Tex-Mex vs. New Mex: Not Just About Jalapeños or Green Chiles

Tex-Mex vs. New Mex: Not Just About Jalapeños or Green Chiles
Patrise Shuttlesworth

I recently made a trip to Santa Fe, New Mexico. It was my first trip there, and I was eager to have my first New Mexican cuisine experience. I am a native Texan, proud of my heritage and proud of the food culture that is Tex-Mex food, but I'm willing to get to know, enjoy and even, on occasion, embrace a different type of Mexican food. Still, it really has to prove itself.

I have had the good fortune of knowing a Mexican mama born and raised in Piedras Negras, living in Eagle Pass. She made me menudo, arroz con pollo, cheese enchiladas and numerous other dishes. I was lucky enough to be able to sit at her kitchen table and write down her recipes that had only lived in her memories until that day. It was some of the best Tex-Mex I have ever had the privilege of eating. So I know what authentic Tex-Mex is suppose to taste like, look like and smell like. Sadly, I have to admit that I have also dined at Los Tios and Monterrey House and had some of the worst incarnations of Tex-Mex known to man. But they all deserve a spot in our Tex-Mex history.

Tex Mex tends to be comprised of a specific group of ingredients with a small allowance for regional variance. The ingredients you can count on are: • large amounts of sour cream • copious amounts of cheese and meat • Jalapeños • Cumin/Comino • even olives • very large portions • very heavy dishes laden with chili con carne

As the unfortunate saying goes - "Everything is bigger in Texas!" That doesn't just refer to our hair. Our portion sizes, our plate sizes, our allotment of table tortilla chips and sadly, our people are bigger. Mexican food came from a culture of "only eat what's available because you grew or raised it." They did not know the Big Tex Taco plate or the Cowboy Bistek. We would be better off if we had never met them either.

A common feature of Tex-Mex cuisine is the infamous combination plate, with several Texas inventions spilling over the edges on one large platter: Texas-style chili con carne, chili con queso, nachos, and fajitas. A friend of mine who recently ate in New Mexico said. "Don't they know we Texans eat several baskets of chips, what's with just a few on each plate?" Texas is the land of cattle ranches, oil wells, big hair and big appetites looking for big bold flavors. Mexican food on its own can be bold, colorful and bursting full of flavor, but Tex-Mex has done its best to make it a unique cuisine, with only a few of the Mexican roots left intact.

Just across the border the cooking in New Mexico is probably best associated with the chilies grown there. Jalapeños are not often the pepper of choice when it comes to New Mexican cooking; it is instead the long green variety. Two areas of the state well known for their peppers are Hatch in the South Central region and Chimayo a small village tucked away in Sangre de Cristo Mountains near Santa Fe. New Mexican cooking, like Mexican cooking, pulls in many of the foods of its native inhabitants.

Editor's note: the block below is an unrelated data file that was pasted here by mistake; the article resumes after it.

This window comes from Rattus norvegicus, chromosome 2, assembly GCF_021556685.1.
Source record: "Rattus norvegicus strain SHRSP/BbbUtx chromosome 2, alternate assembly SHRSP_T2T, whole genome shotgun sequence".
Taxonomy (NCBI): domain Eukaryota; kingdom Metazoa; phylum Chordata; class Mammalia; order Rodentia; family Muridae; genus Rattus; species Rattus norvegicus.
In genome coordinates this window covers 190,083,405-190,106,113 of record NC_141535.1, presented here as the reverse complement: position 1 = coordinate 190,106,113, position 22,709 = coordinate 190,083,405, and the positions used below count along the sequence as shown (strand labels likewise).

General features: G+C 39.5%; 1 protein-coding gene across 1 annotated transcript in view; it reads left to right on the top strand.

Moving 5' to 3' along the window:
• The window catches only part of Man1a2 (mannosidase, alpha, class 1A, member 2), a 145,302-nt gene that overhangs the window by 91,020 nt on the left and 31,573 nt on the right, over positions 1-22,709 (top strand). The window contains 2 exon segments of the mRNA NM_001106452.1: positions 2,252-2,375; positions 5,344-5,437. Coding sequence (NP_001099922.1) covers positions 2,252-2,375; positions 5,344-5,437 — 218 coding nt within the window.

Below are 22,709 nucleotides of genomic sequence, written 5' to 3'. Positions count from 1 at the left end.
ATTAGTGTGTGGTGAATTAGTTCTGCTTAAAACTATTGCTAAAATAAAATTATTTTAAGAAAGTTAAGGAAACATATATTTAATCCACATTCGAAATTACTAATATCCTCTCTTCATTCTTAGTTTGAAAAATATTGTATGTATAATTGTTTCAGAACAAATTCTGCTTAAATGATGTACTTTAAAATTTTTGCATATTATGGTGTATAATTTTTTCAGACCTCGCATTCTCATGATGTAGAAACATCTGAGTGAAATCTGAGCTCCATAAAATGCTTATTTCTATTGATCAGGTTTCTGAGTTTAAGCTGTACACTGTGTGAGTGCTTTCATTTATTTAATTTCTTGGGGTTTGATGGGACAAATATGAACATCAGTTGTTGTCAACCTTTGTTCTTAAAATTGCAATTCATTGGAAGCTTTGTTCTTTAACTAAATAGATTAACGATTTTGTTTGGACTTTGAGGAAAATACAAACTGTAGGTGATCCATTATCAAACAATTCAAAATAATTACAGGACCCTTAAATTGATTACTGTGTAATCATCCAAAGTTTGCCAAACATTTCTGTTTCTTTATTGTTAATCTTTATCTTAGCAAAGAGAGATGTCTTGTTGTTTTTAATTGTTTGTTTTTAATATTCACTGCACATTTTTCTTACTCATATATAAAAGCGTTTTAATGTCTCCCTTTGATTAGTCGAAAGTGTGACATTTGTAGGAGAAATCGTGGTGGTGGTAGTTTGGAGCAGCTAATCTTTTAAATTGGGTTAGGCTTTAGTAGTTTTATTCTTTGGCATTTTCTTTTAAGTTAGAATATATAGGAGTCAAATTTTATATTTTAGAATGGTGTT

New Mexican cuisine may be defined more in the way it is cooked, rather than the ingredients in general. They really rely on the true flavors of the ingredients to shine rather than covering them with creams, cheeses and gravies. You will find great roasted vegetables, stuffed chiles (but not fried), and small portions of meat stewed with fiery and mild chiles. Cumin, which is most common in Tex-Mex cooking, is used very little in New Mexican cooking. Cumin is not even a Mexican spice, as many believe, but a Middle Eastern Spice. New Mexican cuisine incorporates: • lots of vegetables • red and green chiles • blue corn masa • small to medium portions • small amounts of meat • much lighter dishes not laden with gravy

My culinary experience in Santa Fe was enjoyable at best and awful at worst. The best place I went was The Pink Adobe and had the Steak Dunigan. A perfectly grilled New York Strip smothered in stewed green chiles and mushrooms: absolutely beautiful and very New Mexican. Breakfast at The Inn of the Five Graces was a New Mexican take on Eggs Benedict exchanging the hollandaise for a green chile salsa and a red chile sauce. The red chile sauce was so perfectly balanced and rich I had to get the recipe and have it again the following morning. As soon as I find the brand of chiles the chef used, I will be attempting this recipe at home.

Just as we have our Los Tios and Monterrey House's, Santa Fe has Gabriel's. Simply because you put green chiles on something does not make it New Mex any more than putting chili con carne on something makes it Tex-Mex. There is a finesse to both cuisines that, when done correctly, produces comforting, historical, familial and delicious meals.

I will return to Santa Fe for the Steak Dunigan and Eggs Benedict, but I will never give up my tacos al carbon or my native Texan card.



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